Saquon Barkley knows he must soon prove worth to Giants

Saquon Barkley knows.

The Giants fourth-year running back, who was nothing short of spectacular in his rookie season, knows he’s been nothing more than ordinary this season.

Barkley knows the world has been waiting for him to return to the form that produced an NFL-high 2,028 yards from scrimmage and 15 touchdowns in 2018.

He knows what his high standard is, and it’s eaten at him that he’s been unable to return to it since recovering from the horrible torn anterior cruciate ligament in his right knee that wrecked his 2020 season just two games in.

He knows the Giants have to make a decision on his future as he enters the final year of his rookie contract in 2022, and he knows it’s complicated and out of his control.

He knows he wants to continue his career with the team that drafted him No. 2 overall in 2018.

He knows the person making those decisions is almost certainly not going to be the general manager who drafted him and famously (and unfairly) set Hall of Fame expectations on him. Because Dave Gettleman is almost certainly not going to be making any more decisions for the Giants once this lost season comes to its merciful conclusion.

Barkley knows that these final three games, beginning with Sunday against the Eagles at Lincoln Financial Field, are an audition of sorts, a prove-his-worth period for whomever will eventually be making personnel decisions from the big office upstairs once the dust settles from what figures to be a turbulent offseason.

Giants running back Saquon Barkley gestures as he dances along to music during practice at the Giants training facility in East Rutherford, New Jersey.
Saquon Barkley
Charles Wenzelberg/New York Post

Since Barkley produced those 2,028 yards from scrimmage and 15 TDs in 16 games in 2018, he’s totaled 2,212 yards and 12 TDs in 25 games entering Sunday.

If you’re a general manager, what kind of contract are you going to sign Barkley to after watching his numbers decline like that — albeit largely due to tough-luck injuries?

Barkley hasn’t produced a 100-yard rushing game since he stamped 189 on Washington on Dec. 22, 2019 — two years ago this week.

He knows in his heart he’s the same player who did that, the same player who had seven 100-yard rushing games his rookie season and four in 2019, but he knows he hasn’t shown it on the field.

Barkley knows that a strong finish in these final three play-out-the-string games can do nothing but help him achieve his goal of remaining with the Giants and earning a new contract, but he prefers not to think of that right now.

“Don’t really have enough time to really think about that,” Barkley said Thursday after practice. “I would love to be here forever. All the other stuff [a new contract], I really don’t have time to focus on.”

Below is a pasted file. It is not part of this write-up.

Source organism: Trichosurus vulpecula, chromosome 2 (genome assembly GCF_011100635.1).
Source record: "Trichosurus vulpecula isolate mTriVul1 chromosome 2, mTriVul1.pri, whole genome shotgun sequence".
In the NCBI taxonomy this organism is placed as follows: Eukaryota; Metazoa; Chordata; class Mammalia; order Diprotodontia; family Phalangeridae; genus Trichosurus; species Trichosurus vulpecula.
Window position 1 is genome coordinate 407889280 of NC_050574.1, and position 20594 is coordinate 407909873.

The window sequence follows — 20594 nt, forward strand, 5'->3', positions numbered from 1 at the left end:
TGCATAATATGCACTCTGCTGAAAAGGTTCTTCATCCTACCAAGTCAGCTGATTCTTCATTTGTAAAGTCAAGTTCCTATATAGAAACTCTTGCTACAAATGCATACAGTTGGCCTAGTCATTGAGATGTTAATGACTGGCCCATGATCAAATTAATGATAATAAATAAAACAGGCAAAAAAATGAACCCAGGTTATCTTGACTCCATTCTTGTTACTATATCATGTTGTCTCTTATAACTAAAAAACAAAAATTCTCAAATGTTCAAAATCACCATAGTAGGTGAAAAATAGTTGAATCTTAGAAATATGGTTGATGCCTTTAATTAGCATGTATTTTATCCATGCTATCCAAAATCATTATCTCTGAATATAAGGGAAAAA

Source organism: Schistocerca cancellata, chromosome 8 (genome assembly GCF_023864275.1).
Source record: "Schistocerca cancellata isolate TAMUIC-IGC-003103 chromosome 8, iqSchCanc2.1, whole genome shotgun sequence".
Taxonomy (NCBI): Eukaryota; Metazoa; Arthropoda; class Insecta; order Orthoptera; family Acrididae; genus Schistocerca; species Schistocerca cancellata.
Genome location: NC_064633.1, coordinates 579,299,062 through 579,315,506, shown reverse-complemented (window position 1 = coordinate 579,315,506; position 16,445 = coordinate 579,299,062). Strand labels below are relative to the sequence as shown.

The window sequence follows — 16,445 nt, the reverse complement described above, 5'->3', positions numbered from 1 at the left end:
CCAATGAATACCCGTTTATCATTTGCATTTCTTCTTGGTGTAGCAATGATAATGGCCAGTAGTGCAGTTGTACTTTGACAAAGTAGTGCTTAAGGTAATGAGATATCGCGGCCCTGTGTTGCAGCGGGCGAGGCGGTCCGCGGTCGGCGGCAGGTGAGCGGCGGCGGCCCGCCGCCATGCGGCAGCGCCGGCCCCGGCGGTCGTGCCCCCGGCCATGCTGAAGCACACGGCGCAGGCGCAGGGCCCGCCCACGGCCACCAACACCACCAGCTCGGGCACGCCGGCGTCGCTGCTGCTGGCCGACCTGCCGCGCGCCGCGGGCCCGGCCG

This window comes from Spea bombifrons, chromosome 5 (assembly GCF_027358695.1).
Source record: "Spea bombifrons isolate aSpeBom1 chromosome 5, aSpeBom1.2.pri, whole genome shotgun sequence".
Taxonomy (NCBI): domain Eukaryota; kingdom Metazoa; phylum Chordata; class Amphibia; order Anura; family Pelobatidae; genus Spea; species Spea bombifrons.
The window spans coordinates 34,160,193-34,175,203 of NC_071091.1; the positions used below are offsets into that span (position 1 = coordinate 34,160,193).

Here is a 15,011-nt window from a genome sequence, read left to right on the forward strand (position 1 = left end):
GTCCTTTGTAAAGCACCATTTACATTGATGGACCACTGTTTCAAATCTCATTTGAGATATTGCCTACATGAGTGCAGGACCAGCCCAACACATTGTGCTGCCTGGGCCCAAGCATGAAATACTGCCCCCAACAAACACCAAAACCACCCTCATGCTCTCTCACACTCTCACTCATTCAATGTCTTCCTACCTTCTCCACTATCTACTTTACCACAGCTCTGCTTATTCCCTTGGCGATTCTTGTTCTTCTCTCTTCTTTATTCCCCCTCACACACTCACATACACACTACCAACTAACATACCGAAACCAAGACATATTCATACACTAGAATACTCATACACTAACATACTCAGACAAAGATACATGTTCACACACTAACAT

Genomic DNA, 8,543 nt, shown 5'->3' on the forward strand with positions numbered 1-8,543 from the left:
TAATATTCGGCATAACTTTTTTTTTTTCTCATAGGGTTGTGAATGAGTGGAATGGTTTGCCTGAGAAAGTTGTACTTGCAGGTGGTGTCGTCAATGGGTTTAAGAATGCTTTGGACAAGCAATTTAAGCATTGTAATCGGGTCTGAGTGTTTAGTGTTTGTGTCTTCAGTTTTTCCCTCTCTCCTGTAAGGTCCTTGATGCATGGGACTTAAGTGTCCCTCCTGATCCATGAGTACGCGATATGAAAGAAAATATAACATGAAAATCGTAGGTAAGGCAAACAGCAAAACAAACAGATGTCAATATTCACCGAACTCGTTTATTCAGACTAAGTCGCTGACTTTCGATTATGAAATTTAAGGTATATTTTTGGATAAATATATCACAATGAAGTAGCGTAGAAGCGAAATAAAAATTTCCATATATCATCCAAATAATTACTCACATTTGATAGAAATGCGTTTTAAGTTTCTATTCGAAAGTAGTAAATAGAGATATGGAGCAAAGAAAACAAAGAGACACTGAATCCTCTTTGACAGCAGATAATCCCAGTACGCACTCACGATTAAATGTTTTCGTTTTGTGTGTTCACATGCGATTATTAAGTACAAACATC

Asked if he believes these last three games can help influence his future with the Giants, Barkley said, “I’m not kind of going to the games with that mindset. I might sound a little selfish, but I want to go out there and finish on a high note for myself, too. Just continue to build that confidence and lead into the offseason and get myself prepared and ready for the rest of my career.”

What that “rest” of his career will look like and with whom it’ll take place, no one really knows.

Barkley knows he felt like he was about to break out and become that player of 2018 and ’19 when he produced 126 yards of offense and two TDs in a scintillating overtime win over the Saints in New Orleans in Week 4. It was that game in New Orleans when Barkley thought he was back.

Giants running back Saquon Barkley tries to break a tackle during a game against the Cowboys at MetLife Stadium on Dec. 19, 2021.
Saquon Barkley tries to break a tackle during the Giants’ 21-6 loss to the Cowboys.
Robert Sabo/New York Post

Barkley recalled running backs coach Burton Burns telling him in Dallas, the week after that Saints game that he took over as best player on the field, that it “looked like I had that look in my eye during the Dallas game, and I felt it,” Barkley said.

Then, of course, more bad luck. Early in that Dallas game, Barkley inadvertently stepped on the foot of Cowboys defensive back Jourdan Lewis and suffered a sprained left ankle that cost him four games.

In the five games since he returned from the ankle injury, Barkley has not looked like the same player that took over the Saints game in Week 4, producing a total of 234 yards and 118 receiving yards and scoring only one TD.

That’s what makes these final three games so critical for Barkley and his future in Giants blue.

“Saquon is, to me, a dynamic player when he has the ball in his hands,” safety Logan Ryan said Thursday. “He makes moves a lot of guys in the league can’t make. I think that’s still there for sure. I see it in practice.”

Everyone — most importantly Barkley himself — needs to see it in games.

These final three games.